"The press," she said.

Uh-oh.

Looking back over his 15 years covering the AMA, Wolinsky tells me, "Everything makes them queasy." It's one step forward, another back. In 1989, says his book, AMA leaders "announced with great fanfare that the delegates would be voting on a patients' Bill of Rights" at the December meeting. But the delegates refused to ratify it. What they passed instead boldly asserted patients' right to "the availability of care."

When the AMA is proud of something its House of Delegates does ratify, that something is usually hailed at a press conference. This year the health coverage resolution didn't come up. Bruce Japsen, who covered the meeting for the Tribune and was vaguely aware of the resolution, said it was like the issue didn't exist. "There was buzzing about the cardinal, buzzing about patients' rights and managed care and things that affect doctors' pocketbooks, frankly. It didn't seem there was a buzz about this."

I told Dunlap that the universal-coverage forces have some serious work to do before they can rope in the press as an ally.

"If what you're telling me is [reporters] don't believe this is newsworthy, it's kind of scary. It's kind of scary to those of us who belong to this organization and read this stuff and believe [AMA leaders] mean it. If they don't mean it, then what is organized medicine about? This is the first time 49 organizations have joined with the AMA on anything."

Dr. Quentin Young of the American Public Health Association is another who testified before the reference committee on the universal health coverage resolution. "It's of some importance that the AMA is being pressed to join the rest of society in this matter," he told me later. But he's not sure how much. "The AMA has been dancing around universal coverage for the longest time. Finally they got into the lip-service business."

411 Is a Joke

The Sun-Times can't be praised highly enough for its brilliant front-page exposé last Sunday, "4-1-1 Mistakes Cost Callers Millions." Reporter Shu Shin Luh transcended ordinary muckraking journalism to perform the crucial community service of making every reader recognize that he or she is not alone. Information services are one of the great scandals of our time, as is just about everything else to do with modern telephone communications, and the moment I saw the headline I realized how much I'd been aching to have someone say so. Luh alertly pointed out that as infuriating as it is to pay 95 cents and get a completely wrong number, it's just as bad to get one that's almost right--as when, to draw from my own experience, you ask information for the number of a newspaper in Manhattan and wind up with an advertising office it maintains on Long Island. Luh provided readers with many helpful rules for fighting back--and another I'd add is this: if you want to call some major company and the number you're given doesn't end in double zero or some striking pattern, it's the wrong number and you should insist that the operator check again.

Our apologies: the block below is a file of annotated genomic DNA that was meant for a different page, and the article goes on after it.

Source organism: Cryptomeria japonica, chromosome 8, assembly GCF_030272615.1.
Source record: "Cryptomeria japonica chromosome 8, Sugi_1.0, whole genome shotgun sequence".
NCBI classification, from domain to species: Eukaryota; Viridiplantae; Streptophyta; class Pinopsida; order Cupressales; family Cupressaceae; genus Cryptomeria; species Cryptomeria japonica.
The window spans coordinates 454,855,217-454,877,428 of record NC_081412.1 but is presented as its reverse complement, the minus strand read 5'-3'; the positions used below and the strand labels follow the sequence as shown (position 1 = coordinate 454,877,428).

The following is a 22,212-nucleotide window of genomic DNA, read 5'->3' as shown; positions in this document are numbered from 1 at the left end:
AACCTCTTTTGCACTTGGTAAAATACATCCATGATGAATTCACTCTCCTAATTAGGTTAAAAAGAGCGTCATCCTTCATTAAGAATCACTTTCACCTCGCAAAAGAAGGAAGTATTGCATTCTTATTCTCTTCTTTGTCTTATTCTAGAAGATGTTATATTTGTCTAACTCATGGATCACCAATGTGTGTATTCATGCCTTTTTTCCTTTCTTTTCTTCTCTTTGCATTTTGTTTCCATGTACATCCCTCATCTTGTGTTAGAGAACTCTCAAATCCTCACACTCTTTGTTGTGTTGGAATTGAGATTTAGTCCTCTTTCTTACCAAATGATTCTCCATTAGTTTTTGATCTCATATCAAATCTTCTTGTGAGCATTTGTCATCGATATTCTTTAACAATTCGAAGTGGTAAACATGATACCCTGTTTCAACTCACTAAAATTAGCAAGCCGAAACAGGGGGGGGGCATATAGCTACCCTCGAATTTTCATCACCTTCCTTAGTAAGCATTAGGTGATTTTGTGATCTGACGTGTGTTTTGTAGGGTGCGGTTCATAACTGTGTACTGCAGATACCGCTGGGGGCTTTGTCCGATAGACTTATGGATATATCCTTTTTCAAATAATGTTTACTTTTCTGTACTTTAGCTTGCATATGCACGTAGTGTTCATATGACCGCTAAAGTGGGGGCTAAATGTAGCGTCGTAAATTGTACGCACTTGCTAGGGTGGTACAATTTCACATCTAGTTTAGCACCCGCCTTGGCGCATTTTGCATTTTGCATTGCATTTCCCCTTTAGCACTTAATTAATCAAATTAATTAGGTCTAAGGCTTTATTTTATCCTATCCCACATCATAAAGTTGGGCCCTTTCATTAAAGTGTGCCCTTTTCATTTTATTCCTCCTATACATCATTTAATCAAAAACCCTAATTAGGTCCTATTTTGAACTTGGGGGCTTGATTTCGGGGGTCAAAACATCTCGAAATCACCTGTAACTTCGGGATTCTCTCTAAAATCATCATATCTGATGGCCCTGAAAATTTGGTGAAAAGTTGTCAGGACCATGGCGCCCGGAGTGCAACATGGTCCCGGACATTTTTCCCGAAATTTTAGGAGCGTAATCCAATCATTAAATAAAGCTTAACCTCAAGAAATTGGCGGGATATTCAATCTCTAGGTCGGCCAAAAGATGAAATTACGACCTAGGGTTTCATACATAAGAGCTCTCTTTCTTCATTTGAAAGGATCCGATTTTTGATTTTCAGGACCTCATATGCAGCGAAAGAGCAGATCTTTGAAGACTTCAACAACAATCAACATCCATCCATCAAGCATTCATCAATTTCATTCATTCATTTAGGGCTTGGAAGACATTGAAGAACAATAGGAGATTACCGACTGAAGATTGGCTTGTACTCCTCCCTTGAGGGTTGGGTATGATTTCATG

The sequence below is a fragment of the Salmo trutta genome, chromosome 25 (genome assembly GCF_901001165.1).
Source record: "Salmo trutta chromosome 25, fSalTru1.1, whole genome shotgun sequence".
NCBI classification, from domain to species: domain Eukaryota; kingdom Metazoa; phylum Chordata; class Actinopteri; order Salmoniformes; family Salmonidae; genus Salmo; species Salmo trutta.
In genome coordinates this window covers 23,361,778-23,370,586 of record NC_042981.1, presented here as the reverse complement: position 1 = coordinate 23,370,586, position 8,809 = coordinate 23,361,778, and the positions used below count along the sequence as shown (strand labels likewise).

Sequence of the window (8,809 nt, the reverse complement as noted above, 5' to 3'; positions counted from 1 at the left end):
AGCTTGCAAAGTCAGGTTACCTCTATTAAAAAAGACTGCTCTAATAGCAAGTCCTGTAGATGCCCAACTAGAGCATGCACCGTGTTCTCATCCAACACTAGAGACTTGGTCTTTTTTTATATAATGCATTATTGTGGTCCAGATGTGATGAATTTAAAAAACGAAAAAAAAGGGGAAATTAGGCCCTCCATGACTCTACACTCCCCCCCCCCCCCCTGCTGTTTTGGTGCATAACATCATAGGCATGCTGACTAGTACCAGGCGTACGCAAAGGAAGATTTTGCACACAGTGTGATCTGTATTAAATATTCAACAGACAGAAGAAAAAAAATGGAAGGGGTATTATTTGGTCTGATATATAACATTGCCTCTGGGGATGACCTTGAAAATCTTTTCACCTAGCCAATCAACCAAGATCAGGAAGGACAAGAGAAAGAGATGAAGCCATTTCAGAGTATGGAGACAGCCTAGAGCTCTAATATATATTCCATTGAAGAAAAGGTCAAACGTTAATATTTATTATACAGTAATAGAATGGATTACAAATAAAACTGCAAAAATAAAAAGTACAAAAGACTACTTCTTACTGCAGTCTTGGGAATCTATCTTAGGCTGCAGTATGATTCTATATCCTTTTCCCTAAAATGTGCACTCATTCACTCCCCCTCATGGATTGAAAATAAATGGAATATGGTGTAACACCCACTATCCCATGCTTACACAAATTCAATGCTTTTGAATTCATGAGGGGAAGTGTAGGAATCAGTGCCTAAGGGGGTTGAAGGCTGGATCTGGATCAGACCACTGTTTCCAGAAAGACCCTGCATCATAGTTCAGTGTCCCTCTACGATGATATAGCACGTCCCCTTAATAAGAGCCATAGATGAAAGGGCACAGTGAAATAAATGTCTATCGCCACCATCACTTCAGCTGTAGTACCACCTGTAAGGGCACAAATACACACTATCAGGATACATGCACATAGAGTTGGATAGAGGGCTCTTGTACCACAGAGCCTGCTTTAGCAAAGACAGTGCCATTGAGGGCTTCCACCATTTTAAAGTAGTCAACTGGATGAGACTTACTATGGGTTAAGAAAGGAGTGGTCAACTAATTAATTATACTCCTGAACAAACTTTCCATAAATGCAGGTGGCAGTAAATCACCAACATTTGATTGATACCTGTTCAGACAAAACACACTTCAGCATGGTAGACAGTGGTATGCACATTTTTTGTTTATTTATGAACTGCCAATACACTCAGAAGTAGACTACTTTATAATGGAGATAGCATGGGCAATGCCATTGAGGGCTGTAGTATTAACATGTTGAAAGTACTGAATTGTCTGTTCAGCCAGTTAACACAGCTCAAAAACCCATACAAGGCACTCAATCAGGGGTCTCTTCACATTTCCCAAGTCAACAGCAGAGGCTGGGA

That is, if the operator comes back on the line.

"Customers can get refunds," wrote Luh, "but few bother." The bother is extraordinary. If 411 gives you the wrong long-distance number, as you don't discover until you dial it, you have now paid for two useless calls and must contact two separate companies to get your money back. Unless self-respect isn't an issue with you, cancel your appointments, call Ameritech, or whoever gave you the wrong number, and raise hell. Then call AT&T or MCI or whoever your long-distance carrier is and ask it for your money back too. Be a nuisance. Be surly. Put the fear of God in the operators at the other end of the line, who of course aren't the ones responsible for your problem.

Luh did an admirable job of not merely identifying the problem but explaining why it exists. The reason, not surprisingly, has a lot to do with sweatshop conditions--a handful of poorly paid operators forced to meet brutal quotas while relying on second-rate technology. From time to time I'm able to talk to an operator long enough to commiserate. When I tell operators that for the benefit of the tape recorders that monitor every breath they take I'd like to say they work for vicious assholes, they seem to appreciate it. But too much chitchat and they fall far behind on their quotas.

Much has been written about the free-flowing, inchoate hate that suffuses modern society. A newspaper that can put its finger on this hatred and explain why it's justified needn't fear for its future. In the same edition of the Sun-Times I read that Jim Carrey is considering a thriller for his next movie--"Joel Schumacher's 'The Phone Booth,' set entirely in the title location." I imagine the killers will be closing in while Carrey dials frantically for help and can't find a human voice. The last words he ever hears will be, "You may choose from the following options..."

News Bites

Full disclosure's a nice thing to provide, but it's not a blanket exemption from all sins. Someone called to point out last Sunday's column by Sun-Times financial columnist Terry Savage. It was a long, chummy interview with Ralph Wanger, manager of the Acorn Fund, and at the end of it her paper dutifully came clean: "Terry Savage is a registered investment adviser for stocks and commodities and is a director of McDonald's Corp. and Pennzoil-Quaker State Co. She also is a long-time investor in several Acorn funds."

She's more than just a journalist. But being more can also mean being less.

The gifts of fairness, of indomitability, and of letting more interesting people speak have paid off big-time for Bruce DuMont. Next Tuesday he celebrates 20 years on radio hosting a political talk show, first Inside Politics and now Beyond the Beltway. He's gone from a thousand-watt station in Evanston in 1973 to national syndication.

Art accompanying story in printed newspaper (not available in this archive): illustration/Peter Shaulis.